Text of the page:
Yet this constitutes a form of verbal and/or emotional abuse because abusers exploit technology and social media to monitor, control, shame, stalk, harass, and intimidate their victims. In conversations with rAInbow, many victims reveal that they don’t know what constitutes digital abuse because they can’t recognise the signs.
You could be a victim of digital abuse if your partner demands to know your passwords and who you’re talking to, reads your messages, and dictates who you can be friends with on social media.
The bottom line is, when you’re in a relationship, all communication with your partner – be it digital or face-to-face – should be respectful. You should never feel pressured into doing anything you’re uncomfortable with.
Infidelity: Is cheating really abuse?
Infidelity emerged as one of the main challenges facing rAInbow users in abusive relationships. In such cases, the cheating partner usually blames you for his/her cheating, does it intentionally to hurt you, or threatens to cheat again to control you. Infidelity is often accompanied by lying, manipulation, and blame-shifting – all recognised abusive behaviours.
Technology has exacerbated the problem. It’s now easier to access dating sites, pornography, and chat platforms, facilitating behaviour like ‘sexting’, which some people may consider infidelity.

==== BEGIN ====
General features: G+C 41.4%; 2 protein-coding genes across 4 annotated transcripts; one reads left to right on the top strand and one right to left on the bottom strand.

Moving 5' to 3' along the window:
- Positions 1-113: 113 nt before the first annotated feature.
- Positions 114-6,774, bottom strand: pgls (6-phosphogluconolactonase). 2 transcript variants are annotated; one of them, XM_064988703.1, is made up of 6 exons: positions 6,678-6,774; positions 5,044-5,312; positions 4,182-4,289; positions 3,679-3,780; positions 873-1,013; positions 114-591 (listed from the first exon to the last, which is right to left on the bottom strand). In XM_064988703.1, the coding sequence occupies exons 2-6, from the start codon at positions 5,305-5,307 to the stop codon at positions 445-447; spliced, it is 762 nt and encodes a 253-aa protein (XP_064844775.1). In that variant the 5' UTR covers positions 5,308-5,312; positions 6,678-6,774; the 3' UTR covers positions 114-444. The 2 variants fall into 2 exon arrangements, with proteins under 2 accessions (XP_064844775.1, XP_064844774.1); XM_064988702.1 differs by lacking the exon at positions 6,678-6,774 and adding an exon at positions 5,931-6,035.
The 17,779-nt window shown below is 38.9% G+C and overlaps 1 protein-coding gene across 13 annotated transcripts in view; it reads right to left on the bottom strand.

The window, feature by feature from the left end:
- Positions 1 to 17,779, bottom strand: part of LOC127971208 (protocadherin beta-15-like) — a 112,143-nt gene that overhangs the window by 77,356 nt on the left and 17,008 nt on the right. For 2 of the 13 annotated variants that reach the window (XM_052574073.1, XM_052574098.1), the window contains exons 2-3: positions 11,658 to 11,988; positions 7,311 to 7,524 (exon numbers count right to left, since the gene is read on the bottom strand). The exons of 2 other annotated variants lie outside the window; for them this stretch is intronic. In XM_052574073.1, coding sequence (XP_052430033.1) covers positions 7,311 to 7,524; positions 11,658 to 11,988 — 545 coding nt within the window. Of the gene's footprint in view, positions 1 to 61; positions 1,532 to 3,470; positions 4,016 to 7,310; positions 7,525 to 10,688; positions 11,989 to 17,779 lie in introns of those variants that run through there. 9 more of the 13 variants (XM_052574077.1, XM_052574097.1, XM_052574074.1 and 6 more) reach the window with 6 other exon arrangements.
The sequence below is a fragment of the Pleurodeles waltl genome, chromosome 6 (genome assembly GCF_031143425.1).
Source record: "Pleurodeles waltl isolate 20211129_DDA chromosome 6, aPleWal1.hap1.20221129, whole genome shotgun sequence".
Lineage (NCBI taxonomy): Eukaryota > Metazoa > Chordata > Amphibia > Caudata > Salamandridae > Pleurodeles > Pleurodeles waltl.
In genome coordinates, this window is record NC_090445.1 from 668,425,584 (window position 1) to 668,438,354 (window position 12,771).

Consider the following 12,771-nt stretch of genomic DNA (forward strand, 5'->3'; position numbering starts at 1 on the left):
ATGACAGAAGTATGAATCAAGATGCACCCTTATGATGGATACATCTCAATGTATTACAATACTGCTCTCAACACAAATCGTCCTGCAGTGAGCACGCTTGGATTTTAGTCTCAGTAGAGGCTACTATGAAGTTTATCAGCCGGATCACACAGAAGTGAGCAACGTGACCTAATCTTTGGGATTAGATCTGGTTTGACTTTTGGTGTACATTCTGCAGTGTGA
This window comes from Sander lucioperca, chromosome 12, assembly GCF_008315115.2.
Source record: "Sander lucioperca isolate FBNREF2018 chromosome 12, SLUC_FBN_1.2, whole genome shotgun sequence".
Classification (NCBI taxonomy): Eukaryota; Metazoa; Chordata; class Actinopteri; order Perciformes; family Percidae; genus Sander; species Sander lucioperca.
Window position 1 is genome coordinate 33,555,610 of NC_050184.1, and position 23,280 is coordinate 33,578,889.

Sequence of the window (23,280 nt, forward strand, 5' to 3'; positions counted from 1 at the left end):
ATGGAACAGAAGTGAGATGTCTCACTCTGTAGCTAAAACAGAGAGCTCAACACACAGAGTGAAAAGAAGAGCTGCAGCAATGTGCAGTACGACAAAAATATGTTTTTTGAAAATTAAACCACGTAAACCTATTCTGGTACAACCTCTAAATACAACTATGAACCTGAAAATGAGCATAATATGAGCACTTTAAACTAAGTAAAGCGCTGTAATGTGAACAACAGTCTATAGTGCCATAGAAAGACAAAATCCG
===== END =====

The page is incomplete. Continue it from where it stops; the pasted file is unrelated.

‘Alcohol made me do it’
Alcohol and drugs are common triggers for violent episodes, with rAInbow users saying their partners were more likely to lash out at them verbally or physically after they’d been drinking. While alcohol itself doesn’t cause domestic violence, it can aggravate already tense situations.
Alcohol impairs people’s judgement and behaviour, to the point where they may lose control and become aggressive, short-tempered, and abusive. In most situations, the abusive partner will blame the alcohol for their actions and may not remember what they did or said the next day. The abused partner, however, has to live with the memories and after-effects of the abuse.
In his State of the Nation Address earlier this year, President Cyril Ramaphosa said violence against women and children has reached “epidemic proportions” and that ending abuse would be made an urgent national priority. Corporates, NGOs, and ordinary citizens also have a responsibility to end the scourge.
Technology like rAInbow provides the vital information needed to start driving radical change – at policy and societal level. The conversations that rAInbow is having with users is making us think differently about how to approach this issue. It’s apparent that we need targeted, personalised education drives that help victims identify abuse and explain how and where to get help. It’s also apparent that there’s a strong need for information that can be accessed in a safe, anonymous, and non-judgemental space.
We need to use the aggregated data that’s available to us to make better decisions about action plans and strategies. Solutions like rAInbow can provide governments with the information they need to tackle abuse.
To find out how you can contribute to the rAInbow project, e-mail firstname.lastname@example.org.
** All conversational data is anonymised. It is used to improve rAInbow and help organisations make better decisions about where to focus their efforts to combat abuse.